Tagged ‘organizational culture‘

Treachery at Work

As a consultant, I need to tune in to organizational dynamics fast. Why? Because I need to be able to maneuver the relationships and politics in order to get my job done.

That sounds cold and it is. My #1 priority, though, whenever a group hires me for something important, is to make sure my product is as good as it can possibly be. Getting it tangled up in an organization’s peculiar toxic environment is a negative. It will impede my progress and affect quality.

So in my travels and in my own employment history (yes, there was life before consulting), I’ve seen many organizations with very dysfunctional internal cultures, many of which would meet anyone’s criteria for toxic workplace.

What does treachery at work look like? It looks like this: unreasonable and changing expectations, poor or no communication, blatant favoritism, high school style cliques, blindsiding, blaming, dismissing, marginalizing, taking credit for other people’s work, gossip, the silent treatment. Shall I stop there?

What is a person to do in this type of environment?

Here’s the most important thing, the absolute must for a person who finds him/herself in a poisonous organizational stew. Don’t be a victim. Give yourself the same advice you would give your son or daughter about coping with bullies on the playground. The bully wins if you act afraid. Or if you begin to believe the bully’s taunts.

Stick with the process. A key element of a treacherous workplace is that so much of what goes on is out of the public eye. Deals are made, understandings reached, plots hatched with only some people in the know and everyone else wondering.  Sticking with the process means always forcing deliberation and decisions to the public venue and, once there, advocating for an open, honest discussion, and insisting on this over and over again until colleagues comply.

Remember you are a professional person with top-notch skills and great experience. That’s your mantra. If you then take your mantra to the high road and stay there, you will be in good shape. Is that difficult to do? Absolutely.

By being the person who sticks to the high road, you offer an example to others who wish they had your courage. Sometimes this can begin to change the culture, sometimes not. It’s very wearing to be a principled person in an environment where others seem to have lost their moral compass. But even if you end up leaving an organization because it is simply too toxic to continue, you will carry your professional integrity and self-respect with you. Those are qualities you truly can take to the bank!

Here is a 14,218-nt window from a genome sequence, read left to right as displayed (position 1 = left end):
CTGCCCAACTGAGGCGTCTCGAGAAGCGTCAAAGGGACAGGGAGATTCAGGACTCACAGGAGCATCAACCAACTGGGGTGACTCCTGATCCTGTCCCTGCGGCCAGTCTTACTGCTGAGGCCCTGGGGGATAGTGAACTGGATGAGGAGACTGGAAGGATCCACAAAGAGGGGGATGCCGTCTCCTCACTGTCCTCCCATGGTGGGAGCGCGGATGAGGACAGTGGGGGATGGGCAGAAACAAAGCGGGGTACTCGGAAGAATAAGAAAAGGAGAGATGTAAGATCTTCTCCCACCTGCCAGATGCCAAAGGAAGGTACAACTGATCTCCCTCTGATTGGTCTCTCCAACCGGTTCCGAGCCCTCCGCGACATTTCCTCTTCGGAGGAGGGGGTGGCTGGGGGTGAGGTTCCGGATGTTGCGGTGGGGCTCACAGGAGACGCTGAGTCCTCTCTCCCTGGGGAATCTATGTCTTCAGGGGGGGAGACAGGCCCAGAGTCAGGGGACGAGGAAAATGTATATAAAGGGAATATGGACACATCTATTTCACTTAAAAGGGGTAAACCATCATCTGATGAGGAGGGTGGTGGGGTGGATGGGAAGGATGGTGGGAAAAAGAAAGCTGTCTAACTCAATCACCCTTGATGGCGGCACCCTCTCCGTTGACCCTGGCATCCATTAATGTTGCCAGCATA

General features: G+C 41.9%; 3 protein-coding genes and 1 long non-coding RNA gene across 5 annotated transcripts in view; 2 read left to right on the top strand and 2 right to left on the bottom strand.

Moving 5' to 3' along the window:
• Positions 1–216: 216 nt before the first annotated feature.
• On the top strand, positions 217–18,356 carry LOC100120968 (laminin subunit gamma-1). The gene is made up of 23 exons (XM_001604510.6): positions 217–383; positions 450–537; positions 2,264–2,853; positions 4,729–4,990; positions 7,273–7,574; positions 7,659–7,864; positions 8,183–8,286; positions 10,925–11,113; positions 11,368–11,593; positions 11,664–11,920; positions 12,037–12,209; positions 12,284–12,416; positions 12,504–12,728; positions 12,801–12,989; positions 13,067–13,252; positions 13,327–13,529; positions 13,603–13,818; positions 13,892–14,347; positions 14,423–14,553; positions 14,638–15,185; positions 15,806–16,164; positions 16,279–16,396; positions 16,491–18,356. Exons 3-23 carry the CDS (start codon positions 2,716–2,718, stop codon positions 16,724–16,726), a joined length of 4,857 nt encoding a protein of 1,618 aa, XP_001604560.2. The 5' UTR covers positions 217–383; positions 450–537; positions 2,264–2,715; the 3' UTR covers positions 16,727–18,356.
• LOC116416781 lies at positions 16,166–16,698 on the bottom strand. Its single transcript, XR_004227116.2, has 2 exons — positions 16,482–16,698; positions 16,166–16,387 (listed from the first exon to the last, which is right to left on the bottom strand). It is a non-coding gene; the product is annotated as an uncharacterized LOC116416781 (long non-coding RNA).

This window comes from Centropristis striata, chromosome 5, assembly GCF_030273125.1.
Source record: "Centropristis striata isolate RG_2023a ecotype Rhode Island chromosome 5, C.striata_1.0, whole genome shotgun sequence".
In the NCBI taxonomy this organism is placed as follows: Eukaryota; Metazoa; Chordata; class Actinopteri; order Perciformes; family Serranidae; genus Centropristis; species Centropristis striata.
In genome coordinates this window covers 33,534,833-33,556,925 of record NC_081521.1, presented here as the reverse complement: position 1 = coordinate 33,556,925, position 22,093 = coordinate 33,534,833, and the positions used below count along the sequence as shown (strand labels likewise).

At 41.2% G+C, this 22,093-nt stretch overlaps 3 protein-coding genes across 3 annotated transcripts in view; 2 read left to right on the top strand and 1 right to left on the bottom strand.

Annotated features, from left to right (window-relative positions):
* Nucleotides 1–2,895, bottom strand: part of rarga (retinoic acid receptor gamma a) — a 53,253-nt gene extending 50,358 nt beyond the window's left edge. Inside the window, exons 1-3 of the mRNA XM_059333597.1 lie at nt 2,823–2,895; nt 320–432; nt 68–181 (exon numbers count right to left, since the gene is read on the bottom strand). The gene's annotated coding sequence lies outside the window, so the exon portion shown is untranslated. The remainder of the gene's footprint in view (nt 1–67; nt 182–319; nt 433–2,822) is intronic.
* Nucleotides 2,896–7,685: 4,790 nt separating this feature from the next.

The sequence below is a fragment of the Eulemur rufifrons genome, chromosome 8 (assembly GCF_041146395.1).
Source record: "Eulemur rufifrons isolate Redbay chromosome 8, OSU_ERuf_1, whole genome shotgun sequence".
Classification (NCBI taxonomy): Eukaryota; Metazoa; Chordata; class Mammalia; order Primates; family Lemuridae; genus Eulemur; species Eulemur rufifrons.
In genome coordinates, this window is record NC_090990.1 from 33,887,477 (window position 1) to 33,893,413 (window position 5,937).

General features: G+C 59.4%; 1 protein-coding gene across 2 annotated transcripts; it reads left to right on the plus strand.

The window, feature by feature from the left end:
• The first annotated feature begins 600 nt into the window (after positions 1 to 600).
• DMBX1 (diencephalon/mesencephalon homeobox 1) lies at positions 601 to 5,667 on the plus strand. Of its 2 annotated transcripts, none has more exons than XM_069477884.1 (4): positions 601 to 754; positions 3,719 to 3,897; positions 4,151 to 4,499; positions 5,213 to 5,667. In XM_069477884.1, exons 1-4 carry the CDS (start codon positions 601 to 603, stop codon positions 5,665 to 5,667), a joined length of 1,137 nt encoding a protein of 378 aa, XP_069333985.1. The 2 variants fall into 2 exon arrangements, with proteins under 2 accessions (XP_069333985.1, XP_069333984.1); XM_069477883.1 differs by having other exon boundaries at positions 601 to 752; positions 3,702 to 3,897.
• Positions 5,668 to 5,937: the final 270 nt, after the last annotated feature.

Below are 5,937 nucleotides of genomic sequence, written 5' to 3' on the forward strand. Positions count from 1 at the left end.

Organizations that allow treachery at work limit their own success. Don’t let treachery at work limit your success!


A very helpful overview of toxic workplace issues and strategies is provided by Amy Scholten, M.P.H. in “10 Signs That Your Workplace is Toxic and What You should Do About It.”

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Gratitude Drought: How to Deal with Lack of Appreciation on the Job

People need wages to survive.  They need appreciation to thrive.  Good leaders know this.  They understand that human motivation is complex and that few people are driven solely by money.  This includes everyone from the guy bussing tables to the head of a huge corporation.  Recognition, appreciation, and gratitude are terrifically valuable and free commodities so it always surprises me how many of my colleagues complain about their organization’s lack of gratitude for their work.  How could something that makes people happy and costs nothing to give be such a rare feature of the workplace?

If this is your situation, here are some ideas about how to cope:

1.  Show more gratitude to others in your organization including your co-workers and your boss.  People will reciprocate because to not do so will make them uncomfortable.

2. Share your accomplishments with colleagues outside your organization.  Post about getting a big grant on Facebook and enjoy the accolades of your friends.  This is an easy way to feel better about getting no love at work.

3.  Start changing the culture of your organization.  Find opportunities to suggest recognitions for others; speak up about a colleague’s work at staff meetings; nominate your boss for an award!  Organizational culture is only partly controlled from the top down; there’s a bottom up dimension that is just as powerful if less rarely activated.

4. Understand that gratitude could be manifest in mysterious ways. Often, a supervisor will express gratitude by exhibiting greater trust in an employee.  The way this works is this — the employee successfully completes a task, the supervisor’s gratitude is manifest in giving that employee something bigger and more important to do.  See?  You might be getting gratitude from your supervisor and you thought you were just being overworked!

5. Don’t let your job be your life.  Your professional life is a major, major part of who you are but it isn’t all you are.  Find those things that give you a sense of accomplishment, where you feel that people are grateful for your involvement, and, yes, where you can express your own gratitude for opportunities to better the world and enrich your own life.   This last one took me a long time to learn — life is not all about work, accomplishment, and success.   

And last, if no one else appreciates what you do, I DO!  I love people who work in nonprofit organizations and people who work in government and people who volunteer their time in the community.  I think you’re wonderful and irreplaceable.  How’s that?  Feels good, doesn’t it?  Pass it on!



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